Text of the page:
Bob J.


Thanks for your comments, KMV and Bob. I know I'm not the only one going through this, but sometimes it just feels so isolating because you don't want to necessarily tell other friends or family for fear of tainting how they see my husband and our relationship, you know?

I do remember when I started therapy that I *felt* worse--but I don't think I lashed out the way my hubby is. Or maybe I did? It's hard to self-assess. He's been better the last couple of days, but I'm still struggling to communicate with him and frequently leave discussions feeling worse than when we started them. It's like nothing I do makes a difference to him but constantly upsets me. Maybe I'm the problem here?

(Perhaps a related note: He mentioned that his therapist told him how she feels like he's holding back, which is how I feel constantly. So again, I guess it's not just me, but I crave a better understanding and therefore trust concerning his thoughts. :/ )


Hey K,

I completely get where you are coming from. While my partner and I have definitely not been together for as long as you and yours have, the body shaming, self-hate etc is definitely a hard thing to process as a caregiver.

We probably all have felt a little worse at the start of therapy, because we are confronting the hard stuff (which is why we wanted to go, right?). My girlfriend has been battling anorexia for 10+ years. She finally went to a day-treatment facility and has definitely taken a turn for the worst. I think (I'm no professional, speaking only for myself here) that trying to understand and process how detrimental this ED has been for our partners is so hard because they are forced to face the fact that what they have been doing to themselves is actually not a good or healthy thing. For my girlfriend, she is angry and on the verge of quitting her treatment because she thinks that no one is on her side. While I only hear her side of the story, it still feels like she is angry and upset and insecure and all of the things because her body is changing and becoming something that she hates. It is a strain in our relationship, and I catch myself feeling guilty about my feelings toward it.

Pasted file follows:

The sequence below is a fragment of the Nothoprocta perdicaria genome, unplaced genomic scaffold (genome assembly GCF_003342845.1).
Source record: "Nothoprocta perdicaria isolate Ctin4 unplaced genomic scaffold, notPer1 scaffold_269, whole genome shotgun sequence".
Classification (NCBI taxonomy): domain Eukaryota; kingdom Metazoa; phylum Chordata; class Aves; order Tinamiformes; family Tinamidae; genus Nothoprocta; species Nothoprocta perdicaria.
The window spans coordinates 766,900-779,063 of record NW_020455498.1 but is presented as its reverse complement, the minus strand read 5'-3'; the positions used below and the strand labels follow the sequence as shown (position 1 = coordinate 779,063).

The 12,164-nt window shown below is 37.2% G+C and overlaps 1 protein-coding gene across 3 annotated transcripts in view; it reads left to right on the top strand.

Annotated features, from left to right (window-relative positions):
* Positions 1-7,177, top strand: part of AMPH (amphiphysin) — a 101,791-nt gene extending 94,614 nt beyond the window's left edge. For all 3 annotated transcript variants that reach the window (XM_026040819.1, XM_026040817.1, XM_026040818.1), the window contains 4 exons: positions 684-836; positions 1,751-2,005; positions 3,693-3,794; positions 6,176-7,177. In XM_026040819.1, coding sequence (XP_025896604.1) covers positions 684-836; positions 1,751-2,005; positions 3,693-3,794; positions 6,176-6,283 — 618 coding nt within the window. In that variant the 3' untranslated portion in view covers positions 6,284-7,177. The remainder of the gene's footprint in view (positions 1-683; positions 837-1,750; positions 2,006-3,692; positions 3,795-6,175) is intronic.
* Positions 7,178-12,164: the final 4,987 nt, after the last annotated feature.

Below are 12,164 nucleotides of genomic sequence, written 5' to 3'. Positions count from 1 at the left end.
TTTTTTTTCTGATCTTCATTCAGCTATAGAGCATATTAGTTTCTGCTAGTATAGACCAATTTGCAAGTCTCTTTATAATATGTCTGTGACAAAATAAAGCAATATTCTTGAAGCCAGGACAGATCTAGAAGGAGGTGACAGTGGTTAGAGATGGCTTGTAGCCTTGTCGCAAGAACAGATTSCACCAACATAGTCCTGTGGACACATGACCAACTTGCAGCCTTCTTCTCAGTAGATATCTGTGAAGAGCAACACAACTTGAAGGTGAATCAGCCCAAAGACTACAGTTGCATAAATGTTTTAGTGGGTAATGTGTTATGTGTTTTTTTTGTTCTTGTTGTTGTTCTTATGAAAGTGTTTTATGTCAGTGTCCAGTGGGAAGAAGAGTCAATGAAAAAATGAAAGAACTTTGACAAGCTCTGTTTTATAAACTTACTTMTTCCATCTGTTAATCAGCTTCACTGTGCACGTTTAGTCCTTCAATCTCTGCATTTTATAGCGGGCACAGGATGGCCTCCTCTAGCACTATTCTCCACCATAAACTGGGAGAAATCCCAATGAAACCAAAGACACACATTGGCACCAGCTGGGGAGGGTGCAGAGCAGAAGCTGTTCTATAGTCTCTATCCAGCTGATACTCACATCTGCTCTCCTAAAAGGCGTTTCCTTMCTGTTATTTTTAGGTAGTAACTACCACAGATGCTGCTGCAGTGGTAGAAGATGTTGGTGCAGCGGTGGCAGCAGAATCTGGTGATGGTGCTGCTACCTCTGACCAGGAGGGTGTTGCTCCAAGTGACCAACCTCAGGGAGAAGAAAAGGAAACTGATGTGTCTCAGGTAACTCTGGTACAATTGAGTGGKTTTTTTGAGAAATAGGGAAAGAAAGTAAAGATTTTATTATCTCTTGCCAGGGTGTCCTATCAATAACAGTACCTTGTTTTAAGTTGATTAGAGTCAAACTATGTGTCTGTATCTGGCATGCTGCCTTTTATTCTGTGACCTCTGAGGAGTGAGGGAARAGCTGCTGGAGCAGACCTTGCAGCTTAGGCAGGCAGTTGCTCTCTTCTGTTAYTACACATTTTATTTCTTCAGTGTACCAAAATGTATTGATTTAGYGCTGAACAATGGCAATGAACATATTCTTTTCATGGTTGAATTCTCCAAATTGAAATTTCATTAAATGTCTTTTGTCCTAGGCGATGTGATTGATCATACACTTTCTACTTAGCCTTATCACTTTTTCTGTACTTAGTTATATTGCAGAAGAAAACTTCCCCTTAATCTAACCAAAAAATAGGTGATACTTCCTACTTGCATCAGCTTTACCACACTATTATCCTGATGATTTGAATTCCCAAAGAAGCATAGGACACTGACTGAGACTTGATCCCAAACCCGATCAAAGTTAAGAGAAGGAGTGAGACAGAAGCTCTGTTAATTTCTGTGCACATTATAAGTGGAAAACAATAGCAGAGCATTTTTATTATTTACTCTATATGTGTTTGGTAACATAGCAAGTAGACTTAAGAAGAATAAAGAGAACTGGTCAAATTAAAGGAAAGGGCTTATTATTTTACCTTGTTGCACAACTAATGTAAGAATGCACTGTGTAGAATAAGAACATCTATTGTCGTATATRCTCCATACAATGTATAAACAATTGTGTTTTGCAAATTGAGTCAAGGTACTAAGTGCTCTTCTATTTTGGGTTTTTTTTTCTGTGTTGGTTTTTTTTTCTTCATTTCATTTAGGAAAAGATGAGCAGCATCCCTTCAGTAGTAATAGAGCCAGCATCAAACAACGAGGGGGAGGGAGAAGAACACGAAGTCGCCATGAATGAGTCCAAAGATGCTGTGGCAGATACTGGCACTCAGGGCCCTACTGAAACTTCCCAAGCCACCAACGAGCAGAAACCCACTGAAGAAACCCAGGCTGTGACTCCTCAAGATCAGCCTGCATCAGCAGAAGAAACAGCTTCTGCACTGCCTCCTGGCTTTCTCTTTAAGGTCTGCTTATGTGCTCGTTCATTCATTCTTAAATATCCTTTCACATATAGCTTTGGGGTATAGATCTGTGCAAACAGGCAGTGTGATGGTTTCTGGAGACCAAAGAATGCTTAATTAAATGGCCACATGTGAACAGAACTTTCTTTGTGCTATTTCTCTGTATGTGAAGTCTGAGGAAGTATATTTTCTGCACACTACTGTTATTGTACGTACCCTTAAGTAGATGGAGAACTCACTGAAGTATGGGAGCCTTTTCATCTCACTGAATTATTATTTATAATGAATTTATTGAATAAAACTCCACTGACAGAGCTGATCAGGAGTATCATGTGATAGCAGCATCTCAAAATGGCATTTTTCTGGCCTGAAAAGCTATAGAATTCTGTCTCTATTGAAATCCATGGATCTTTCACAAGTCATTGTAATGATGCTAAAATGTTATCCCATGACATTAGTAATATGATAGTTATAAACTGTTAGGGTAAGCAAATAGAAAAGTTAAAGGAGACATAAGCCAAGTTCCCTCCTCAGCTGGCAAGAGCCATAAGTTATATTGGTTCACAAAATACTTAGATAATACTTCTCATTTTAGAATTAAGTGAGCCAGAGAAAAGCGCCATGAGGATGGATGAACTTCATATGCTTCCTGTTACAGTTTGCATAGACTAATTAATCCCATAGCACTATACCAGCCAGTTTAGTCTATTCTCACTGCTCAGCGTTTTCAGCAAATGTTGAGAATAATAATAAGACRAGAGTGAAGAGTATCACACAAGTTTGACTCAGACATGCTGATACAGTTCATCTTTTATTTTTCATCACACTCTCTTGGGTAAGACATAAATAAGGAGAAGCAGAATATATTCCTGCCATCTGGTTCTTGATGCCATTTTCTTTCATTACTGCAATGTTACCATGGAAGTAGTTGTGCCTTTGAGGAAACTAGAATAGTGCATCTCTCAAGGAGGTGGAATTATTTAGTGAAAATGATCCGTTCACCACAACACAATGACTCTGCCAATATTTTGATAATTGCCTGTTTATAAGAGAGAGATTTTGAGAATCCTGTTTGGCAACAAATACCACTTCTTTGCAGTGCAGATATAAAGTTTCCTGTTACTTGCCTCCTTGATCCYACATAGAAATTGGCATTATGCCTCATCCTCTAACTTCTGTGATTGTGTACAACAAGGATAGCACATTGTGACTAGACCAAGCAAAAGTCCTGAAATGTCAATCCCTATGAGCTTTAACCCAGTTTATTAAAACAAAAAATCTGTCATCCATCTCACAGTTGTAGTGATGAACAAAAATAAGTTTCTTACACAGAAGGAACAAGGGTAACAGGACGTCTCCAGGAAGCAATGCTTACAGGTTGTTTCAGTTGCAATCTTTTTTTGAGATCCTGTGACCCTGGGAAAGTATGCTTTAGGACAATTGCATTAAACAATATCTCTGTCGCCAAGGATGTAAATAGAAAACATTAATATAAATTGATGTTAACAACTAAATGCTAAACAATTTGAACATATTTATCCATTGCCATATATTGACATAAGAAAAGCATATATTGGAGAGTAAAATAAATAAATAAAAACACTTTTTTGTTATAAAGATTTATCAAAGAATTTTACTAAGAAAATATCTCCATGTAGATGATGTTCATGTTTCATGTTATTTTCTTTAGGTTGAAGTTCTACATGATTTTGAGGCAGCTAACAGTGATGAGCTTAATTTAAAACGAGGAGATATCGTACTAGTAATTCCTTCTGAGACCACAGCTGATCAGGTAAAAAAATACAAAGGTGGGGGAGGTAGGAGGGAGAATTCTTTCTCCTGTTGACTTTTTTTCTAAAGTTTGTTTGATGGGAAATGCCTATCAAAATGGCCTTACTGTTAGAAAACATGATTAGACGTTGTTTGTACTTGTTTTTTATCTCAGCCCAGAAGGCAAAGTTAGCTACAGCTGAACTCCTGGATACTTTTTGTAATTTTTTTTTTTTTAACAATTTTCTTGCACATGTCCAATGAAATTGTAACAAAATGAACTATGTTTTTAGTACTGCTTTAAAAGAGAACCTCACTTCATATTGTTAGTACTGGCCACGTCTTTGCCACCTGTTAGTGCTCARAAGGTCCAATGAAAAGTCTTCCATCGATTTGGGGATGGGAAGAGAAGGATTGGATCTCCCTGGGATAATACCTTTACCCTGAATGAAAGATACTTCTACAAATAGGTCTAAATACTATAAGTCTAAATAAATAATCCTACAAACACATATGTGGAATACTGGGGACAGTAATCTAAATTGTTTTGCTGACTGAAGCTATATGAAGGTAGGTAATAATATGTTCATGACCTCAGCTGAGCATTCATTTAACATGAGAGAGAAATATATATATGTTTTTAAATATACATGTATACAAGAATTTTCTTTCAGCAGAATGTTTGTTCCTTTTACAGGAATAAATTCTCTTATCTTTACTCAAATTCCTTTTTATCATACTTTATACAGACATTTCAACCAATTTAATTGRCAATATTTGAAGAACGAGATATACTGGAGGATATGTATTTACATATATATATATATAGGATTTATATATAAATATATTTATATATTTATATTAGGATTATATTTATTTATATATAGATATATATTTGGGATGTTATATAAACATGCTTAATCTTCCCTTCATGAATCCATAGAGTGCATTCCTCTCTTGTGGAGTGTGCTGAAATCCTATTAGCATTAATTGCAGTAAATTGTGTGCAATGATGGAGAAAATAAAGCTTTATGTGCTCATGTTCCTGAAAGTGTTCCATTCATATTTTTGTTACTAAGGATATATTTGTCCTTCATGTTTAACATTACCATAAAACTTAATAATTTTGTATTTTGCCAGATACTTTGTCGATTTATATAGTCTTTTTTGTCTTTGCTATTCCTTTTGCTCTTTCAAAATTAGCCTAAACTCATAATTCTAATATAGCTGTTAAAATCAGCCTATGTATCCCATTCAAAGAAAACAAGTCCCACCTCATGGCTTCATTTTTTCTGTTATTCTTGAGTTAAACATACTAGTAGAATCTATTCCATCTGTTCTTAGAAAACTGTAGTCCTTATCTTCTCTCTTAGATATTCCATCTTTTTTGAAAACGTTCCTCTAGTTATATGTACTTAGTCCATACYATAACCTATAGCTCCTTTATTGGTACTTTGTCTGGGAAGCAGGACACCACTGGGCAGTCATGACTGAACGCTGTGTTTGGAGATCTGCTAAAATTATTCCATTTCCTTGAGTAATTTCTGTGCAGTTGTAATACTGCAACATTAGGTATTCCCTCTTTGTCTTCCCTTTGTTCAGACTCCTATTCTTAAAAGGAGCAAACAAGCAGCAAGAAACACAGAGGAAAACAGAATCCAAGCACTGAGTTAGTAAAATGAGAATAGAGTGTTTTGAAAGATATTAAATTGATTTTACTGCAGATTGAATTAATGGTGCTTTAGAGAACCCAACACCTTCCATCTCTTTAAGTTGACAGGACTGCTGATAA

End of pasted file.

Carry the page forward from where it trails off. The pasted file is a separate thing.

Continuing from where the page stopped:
I am also unsure how to process this, because I think therapy and treatment are the best things for these kinds of illnesses. But it is scary when your partner becomes a different person emotionally, mentally, spiritually, etc. You are not alone.

It's all wrong !


Sorry to hear that things with your GF seem to be more agitated these days, but again, I think it may have to do with the fact that everything that therapy, and apparently their "loved ones" want to see them do feels absolutely wrong to them.

On the one hand, they may know in the back of their minds that the changes which are being asked for are good and healthy, but on the other hand, their long-established instincts are telling them the complete opposite This sort of mental conflict can really cause a person to become agitated, and as though they are being backed into a corner, and give them the feeling that everyone is against them, etc.

It must be rough to deal with this I know, but hopefully you can see where it's coming from, and not take it too personally. Which can be difficult when there's anger, and certain personal implications are made.

Plus it's true : Recovery may prove to be too difficult an idea for them to deal with, and they can indeed relapse, so the fact that it's kind of a crap-shoot at the moment, that can be unsettling too. None the less, it is a time of opportunity for them, and that's the part that we need to keep our eyes on I think.